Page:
Eduard 1/72 Bf-110G-2

KIT #: 7085
PRICE: $25.0 'Used'
DECALS: Four options
REVIEWER: Scott Van Aken
NOTES: Profipack


Although the Me 210 entered service in mid-1941, it was plagued with problems and was withdrawn from service for further development. In the wake of the failure of the Me 210, the Bf 110G was designed. The G model was fitted with DB 605B engines, producing 1,085 kW (1,475 PS) at their Notleistung (war emergency) top-level setting, and 997 kW (1,355 PS) at 5.8 km (19,000 ft) altitude. The Bf 110G also had upgraded nose armament, and underwent some changes which improved the aerodynamics of the aircraft. The rear cockpit access was moved forward from the transversely-hinged, "tilt-open" rearmost canopy glazing to a side/top hinged opening section of the main canopy, opening to port, with a new rearmost framed glazing section fixed in place. No Bf 110 G-1 existed, so the Bf 110 G-2 became the baseline Bf 110G. A large number of Rüstsätze field conversion packs were available, making the G subtype the most versatile production version of the Bf 110. The initial batch of six pre-series production G-0 aircraft built in June 1942 were followed by 797 G-2, 172 G-3 and 2,293 of the night fighter-dedicated, three-seater G-4 models; built between December 1942 and April 1945. Pilots reported the Bf 110G to be a "mixed bag" in the air, in part due to all changes between the G and F series. The Bf 110G was considered a superior gun platform with excellent all-around visibility, and considered, until the advent of the Heinkel He 219, to be one of the Luftwaffe's best night fighters.


Eduard is not the first to do a nice Bf-110, but their G kit stands out from the ones by Italeri and Revell in this scale, much because it is a newer tooling. This kit is the profipack version that includes canopy/wheel masks and a color photo etch fret.

There quite a few bits that are not used in this kit as Eduard uses many of the same sprues for their earlier DB.601 powered kits. A note about the p.e. bits. They are not absolutely needed and are simply used to enhance what is there. This set includes instrument faces, rudder pedals, and antennas. In some cases you need to trim old bits to install them. The only new item are the seat harness/belts. Most of the fret is used in the cockpit, which is very nicely detailed. You even have some sidewall detail and there is an insert for each side to cover the holes where the wing attaches.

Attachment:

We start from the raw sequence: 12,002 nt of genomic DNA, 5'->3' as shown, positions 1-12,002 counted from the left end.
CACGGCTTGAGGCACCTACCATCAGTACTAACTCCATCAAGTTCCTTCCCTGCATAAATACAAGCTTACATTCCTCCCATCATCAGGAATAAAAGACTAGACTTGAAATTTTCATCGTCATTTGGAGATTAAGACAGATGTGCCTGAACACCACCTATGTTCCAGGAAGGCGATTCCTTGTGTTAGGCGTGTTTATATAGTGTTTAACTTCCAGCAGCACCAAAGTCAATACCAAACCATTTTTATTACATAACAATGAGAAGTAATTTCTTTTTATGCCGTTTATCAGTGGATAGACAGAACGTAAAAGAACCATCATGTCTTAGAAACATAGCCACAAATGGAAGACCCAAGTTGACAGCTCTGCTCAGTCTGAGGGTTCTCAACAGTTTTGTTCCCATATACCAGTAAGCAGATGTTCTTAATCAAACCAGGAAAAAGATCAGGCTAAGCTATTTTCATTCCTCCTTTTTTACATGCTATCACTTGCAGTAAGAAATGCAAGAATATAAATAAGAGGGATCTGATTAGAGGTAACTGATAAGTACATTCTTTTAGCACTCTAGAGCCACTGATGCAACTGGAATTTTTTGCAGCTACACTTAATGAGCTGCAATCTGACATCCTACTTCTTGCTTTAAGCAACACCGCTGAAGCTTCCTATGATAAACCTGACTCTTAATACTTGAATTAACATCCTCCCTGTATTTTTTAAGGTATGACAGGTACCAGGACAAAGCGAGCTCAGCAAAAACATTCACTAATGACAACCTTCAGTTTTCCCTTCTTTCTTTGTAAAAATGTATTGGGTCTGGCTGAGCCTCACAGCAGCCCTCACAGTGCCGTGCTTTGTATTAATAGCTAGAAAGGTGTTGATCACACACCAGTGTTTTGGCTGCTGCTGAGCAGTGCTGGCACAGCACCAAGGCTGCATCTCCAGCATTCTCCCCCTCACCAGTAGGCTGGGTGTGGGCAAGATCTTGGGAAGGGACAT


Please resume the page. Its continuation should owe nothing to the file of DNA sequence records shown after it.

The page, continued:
Speaking of which, the wing assembly is a single lower wing with upper halves and separate ailerons and wing tips. Any holes for fuel tanks and wing/fuselage mounted weapons need to be opened at this point. The engine cowlings are handed and contain much of the main gear wells. When closing the fuselage halves, one also attaches the nose assembly and here as well you have two different lower nose pieces depending on the markings option you choose. Then the wings and tail plane pieces are glued in place.

You are provided the opportunity to model the various greenhouse panels open or closed, but you still have to attach all of the various panes, which will be rather time consuming. The Profipack boxing includes masks and it is at this time that Eduard shows the guide for attaching these. Frankly, I would have liked a single piece greenhouse as I normally build my models closed up.

Construction then moves to the underside where you attach the radiators, undercarriage, antennas and your choice of things under wings. Depending on the markings option you choose, you can do a belly mounted 37mm cannon or twin 20mm guns, belly and wing mounted bomb carriers, wing mounted drop tanks, and either singe or double tube 21cm mortars. There is an addendum sheet to help out with these as well.

The color instruction booklet is well done with Gunze paint references. All options are in RLM 74/75/76 with various degrees of mottling. Units provided are 4./ZG 76 in Czechoslovakia in early 1944, 5./ZG 76 in itial during mid 1943, 10./ZG 76 in Norway in early 1945 and 5./ZG 76 in Austria during the winter of 1943/44. The fairly large decal sheet is well printed and provides all you need in the way of stencils and other markings. A separate stencil guide is provided.

In all, it looks like it will make into a great model. Those not fond of p.e. will want to gravitate towards the weekend edition, but you'll need to get the masks separately.


December 2019

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